With the next generation of CPUs, AMD is retiring the AM4 socket that it has used since the launch of first-generation Ryzen chips. That shouldn’t come as a surprise, as the socket will be some five years old by the time next-gen Ryzen chips show up.

This new socket will use an LGA1718, Land Grid Array design, with the CPU pins on the motherboard instead of on the CPU. Intel has used LGA sockets for several generations, while AMD has stuck with the older Pin Grid Array (PGA) socket design for everything up to Ryzen 5000.

As the name suggests, LGA1718 will feature 1,718 pins on the motherboard. LGA designs can support a higher pin density, and that’s clear to see with AM4’s mere 1,331 pins. Those additional pins will help open up support for DDR5 memory, as well as PCI-Express 5.0, and improved overall performance.

Those new AM5 sockets will be part of a new generation of 600 series motherboards. The X670E extreme motherboards will offer the highest quality VRMs for enhanced overclocking, and will have PCI-E 5 support on every M2 and PCI-E slot; X670 boards will feature mainstream overclocking potential, PCI-E 5 on both the first x16 PCI-Express slot, and at least one M.2 slot, while B650 motherboards will have PCI-E 5 for at least one M.2 slot, and will instead feature PCI-E 4 for the PCI-Express slots.

These new motherboards will bring with them support for up to 24 PCI-E 5 lanes, 14 USB ports running up to 20 Gbps, Wi-Fi 6E, and Bluetooth 5.2. Better yet, thanks to the new integrated graphics AMD 600 motherboards will be able to support up to four HDMI 2.1 or DisplayPort 2 ports.

Although AMD is moving to a new socket design, Ryzen 7000 chips will use the same socket size and will fully support AM4 coolers.

Integrated graphics and APUs

The AMD RX 6700 XT sitting on a table.

By including the GPU on the I/O die instead of the main CPU chiplets, AMD isn’t having to make any sacrifices to add integrated graphics, so all Ryzen 7000 chips will have an onboard RDNA 2 GPU. Ryzen 7000 won’t replace APUs, though. Instead, the included graphics are meant to aid in troubleshooting.

RDNA 2 is the same architecture AMD is currently using on its Radeon RX 6000 graphics cards, as well as the Xbox Series X and PlayStation 5, and the new Ryzen 6000 mobile CPUs, so that should give these chips excellent entry-level gaming capabilities, even when they aren’t paired with a dedicated graphics card.

This is not only great for anyone who doesn’t want to buy a new GPU, but it’s great for troubleshooting GPU issues. Speaking of which, there is also some new information regarding the upcoming Radeon RX 7000 GPUs where AMD has confirmed that it will be based on the 5nm manufacturing process and will deliver more than a 50% improvement in performance per watt over the previous generation.

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AMD Zen 4D Could Use Hybrid Design to Rival Intel Alder Lake

YouTuber and leaker Moore’s Law is Dead revealed new information regarding AMD’s future architecture plans. According to leaks, AMD is working on a “dense” version of Zen 4 called Zen 4D. Zen 4D is basically a fork of Zen 4 that strips out features and reduces clock speeds.

It will also feature a newly designed cache system. All of this is to slightly reduce single-core performance in exchange for greatly increased multi-core performance. This would also allow AMD to increase the chip density, hence the “D” in the name.

If the leaks are true, it seems the company may be creating its own hybrid architecture to compete with the success of Intel’s 12th-gen Alder Lake chips. This follows in the footsteps of both Intel and Apple, who have utilized similar architectures in their respective CPU designs.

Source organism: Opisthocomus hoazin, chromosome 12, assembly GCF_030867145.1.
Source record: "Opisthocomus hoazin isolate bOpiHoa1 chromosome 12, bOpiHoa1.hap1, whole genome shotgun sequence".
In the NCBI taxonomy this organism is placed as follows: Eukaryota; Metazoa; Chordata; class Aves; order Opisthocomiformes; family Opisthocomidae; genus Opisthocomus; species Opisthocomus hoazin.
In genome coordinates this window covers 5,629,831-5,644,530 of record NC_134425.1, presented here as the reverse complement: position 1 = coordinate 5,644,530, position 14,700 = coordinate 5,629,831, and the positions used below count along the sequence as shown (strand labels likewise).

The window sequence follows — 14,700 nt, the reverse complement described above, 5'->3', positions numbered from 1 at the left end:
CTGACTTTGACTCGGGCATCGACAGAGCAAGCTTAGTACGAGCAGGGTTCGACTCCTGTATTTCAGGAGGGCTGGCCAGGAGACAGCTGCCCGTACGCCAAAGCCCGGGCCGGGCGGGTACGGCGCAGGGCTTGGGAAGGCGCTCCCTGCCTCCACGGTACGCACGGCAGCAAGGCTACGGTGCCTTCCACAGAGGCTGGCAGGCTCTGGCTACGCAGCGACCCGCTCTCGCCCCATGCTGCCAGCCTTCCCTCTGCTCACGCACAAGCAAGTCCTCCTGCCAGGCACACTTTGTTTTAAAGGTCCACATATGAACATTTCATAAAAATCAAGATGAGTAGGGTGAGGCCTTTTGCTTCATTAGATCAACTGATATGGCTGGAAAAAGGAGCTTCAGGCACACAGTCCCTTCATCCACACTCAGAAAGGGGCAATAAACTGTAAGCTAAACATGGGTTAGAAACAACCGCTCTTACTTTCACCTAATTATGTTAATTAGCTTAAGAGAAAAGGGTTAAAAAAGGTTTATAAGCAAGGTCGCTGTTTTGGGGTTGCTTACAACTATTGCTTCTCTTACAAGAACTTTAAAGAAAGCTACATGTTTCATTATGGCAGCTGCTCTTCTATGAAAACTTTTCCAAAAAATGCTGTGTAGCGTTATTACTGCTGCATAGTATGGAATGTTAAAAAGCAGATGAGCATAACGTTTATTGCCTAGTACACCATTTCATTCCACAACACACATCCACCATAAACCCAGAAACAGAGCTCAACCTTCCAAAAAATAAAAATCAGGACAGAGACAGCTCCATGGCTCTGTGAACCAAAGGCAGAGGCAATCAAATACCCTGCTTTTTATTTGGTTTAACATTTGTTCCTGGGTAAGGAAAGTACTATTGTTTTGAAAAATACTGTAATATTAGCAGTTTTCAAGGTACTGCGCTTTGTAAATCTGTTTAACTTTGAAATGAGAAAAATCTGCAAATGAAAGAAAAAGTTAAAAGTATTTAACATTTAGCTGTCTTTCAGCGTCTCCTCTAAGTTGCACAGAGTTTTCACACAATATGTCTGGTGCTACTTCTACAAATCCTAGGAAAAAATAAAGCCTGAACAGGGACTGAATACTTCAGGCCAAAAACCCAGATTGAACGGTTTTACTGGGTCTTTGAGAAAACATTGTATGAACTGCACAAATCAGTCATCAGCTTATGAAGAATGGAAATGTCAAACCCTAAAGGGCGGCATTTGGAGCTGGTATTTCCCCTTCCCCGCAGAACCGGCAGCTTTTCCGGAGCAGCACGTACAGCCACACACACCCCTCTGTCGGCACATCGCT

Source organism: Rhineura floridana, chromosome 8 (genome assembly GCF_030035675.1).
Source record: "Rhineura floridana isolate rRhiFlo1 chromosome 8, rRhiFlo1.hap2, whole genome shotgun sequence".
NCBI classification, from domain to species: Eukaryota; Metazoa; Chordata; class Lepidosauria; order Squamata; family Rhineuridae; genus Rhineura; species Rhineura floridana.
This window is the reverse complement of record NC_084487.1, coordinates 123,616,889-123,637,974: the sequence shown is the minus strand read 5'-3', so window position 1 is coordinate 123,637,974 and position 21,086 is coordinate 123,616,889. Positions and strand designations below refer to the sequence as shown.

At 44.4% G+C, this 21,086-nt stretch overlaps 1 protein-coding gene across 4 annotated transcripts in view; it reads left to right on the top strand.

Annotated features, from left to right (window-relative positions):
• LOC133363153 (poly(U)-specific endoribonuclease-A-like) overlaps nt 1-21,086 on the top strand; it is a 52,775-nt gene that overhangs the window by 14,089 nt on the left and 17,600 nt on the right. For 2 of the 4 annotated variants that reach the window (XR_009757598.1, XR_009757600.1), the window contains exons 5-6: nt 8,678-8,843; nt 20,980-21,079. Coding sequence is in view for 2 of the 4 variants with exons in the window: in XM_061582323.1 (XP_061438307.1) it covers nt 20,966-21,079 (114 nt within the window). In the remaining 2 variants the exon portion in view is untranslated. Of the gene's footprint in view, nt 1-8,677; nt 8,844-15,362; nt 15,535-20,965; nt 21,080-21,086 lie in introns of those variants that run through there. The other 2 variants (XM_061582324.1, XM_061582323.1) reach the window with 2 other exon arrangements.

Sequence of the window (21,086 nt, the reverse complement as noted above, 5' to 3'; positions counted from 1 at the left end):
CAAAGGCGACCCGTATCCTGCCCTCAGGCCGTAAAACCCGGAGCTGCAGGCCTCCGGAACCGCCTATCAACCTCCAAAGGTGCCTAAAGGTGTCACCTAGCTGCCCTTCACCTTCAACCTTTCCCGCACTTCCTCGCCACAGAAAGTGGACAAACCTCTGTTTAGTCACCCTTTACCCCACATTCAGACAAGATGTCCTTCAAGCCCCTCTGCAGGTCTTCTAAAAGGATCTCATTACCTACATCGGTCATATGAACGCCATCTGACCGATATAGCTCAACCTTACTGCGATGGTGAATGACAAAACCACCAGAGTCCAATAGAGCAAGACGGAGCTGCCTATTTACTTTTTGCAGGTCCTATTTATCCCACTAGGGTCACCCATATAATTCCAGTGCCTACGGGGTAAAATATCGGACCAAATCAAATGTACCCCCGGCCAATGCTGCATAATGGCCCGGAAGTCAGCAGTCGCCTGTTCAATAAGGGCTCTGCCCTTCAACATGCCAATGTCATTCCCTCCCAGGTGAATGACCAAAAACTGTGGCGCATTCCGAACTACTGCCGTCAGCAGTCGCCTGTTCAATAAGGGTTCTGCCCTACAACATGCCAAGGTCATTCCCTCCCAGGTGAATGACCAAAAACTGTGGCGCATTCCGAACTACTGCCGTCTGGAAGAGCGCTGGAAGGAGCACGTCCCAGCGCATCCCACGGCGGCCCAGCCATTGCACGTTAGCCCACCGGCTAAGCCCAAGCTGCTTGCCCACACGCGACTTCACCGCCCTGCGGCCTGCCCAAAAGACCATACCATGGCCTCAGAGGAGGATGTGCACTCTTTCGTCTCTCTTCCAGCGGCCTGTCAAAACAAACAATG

These Zen 4D processors would have about half the L3 cache of regular Zen 4 and feature 16 cores per chiplet. Moore’s Law is Dead stated that Zen 4D is expected to have simultaneous multithreading (SMT), but they couldn’t be 100% certain. He was also uncertain if Zen 4D would support AVX-512 but did confirm that Bergamo, AMD’s 128-core server-grade EPYC CPU slated for second quarter 2023, would feature the new architecture.

The new architecture for Zen 5 was also leaked, and this is by far the most interesting news. The leaks suggest that Zen 5 will be AMD’s first hybrid processor architecture. It would use eight Zen 5 “big” cores and up to 16 Zen 4D “little” cores. Zen 5 is also rumored to be codenamed Granite Ridge and based on the Ryzen 8000 series processors built on TSMC’s ridiculously tiny 3nm process.

As we’ve seen with Intel’s Alder Lake chips and Apple’s M1 Pro/Max CPUs, the hybrid approach can offer huge performance increases. It makes sense that AMD would architecture their chips in a similar manner, as Zen 5 could offer a 20-25% IPC increase over Zen 4. The problem is that Zen 5 is still a few years out, and Alder Lake currently outperforms AMD’s best consumer chips.

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Everything AMD’s New AM5 Socket Reveals About Zen 4

The next generation of AMD Zen 4 processors, code-named AMD Ryzen Raphael, is on the horizon. While the launch is still far away, ExecutableFix on Twitter already revealed renders of what the AM5 CPU socket is likely going to look like.

The renders show that the AM5 socket resembles Intel’s mainstream LGA socket rather closely. They also tell us more about the architecture used in the upcoming AMD CPUs.

Zen 4 Raphael are going to be desktop processors that will bring a vast array of new features. Leaks suggest that switching to the AM5 socket will allow AMD to deliver the biggest platform upgrade in several years. Zen 4 is going to be the direct replacement to AMD’s current mainstream line of processors, the Zen 3, which were code-named Vermeer.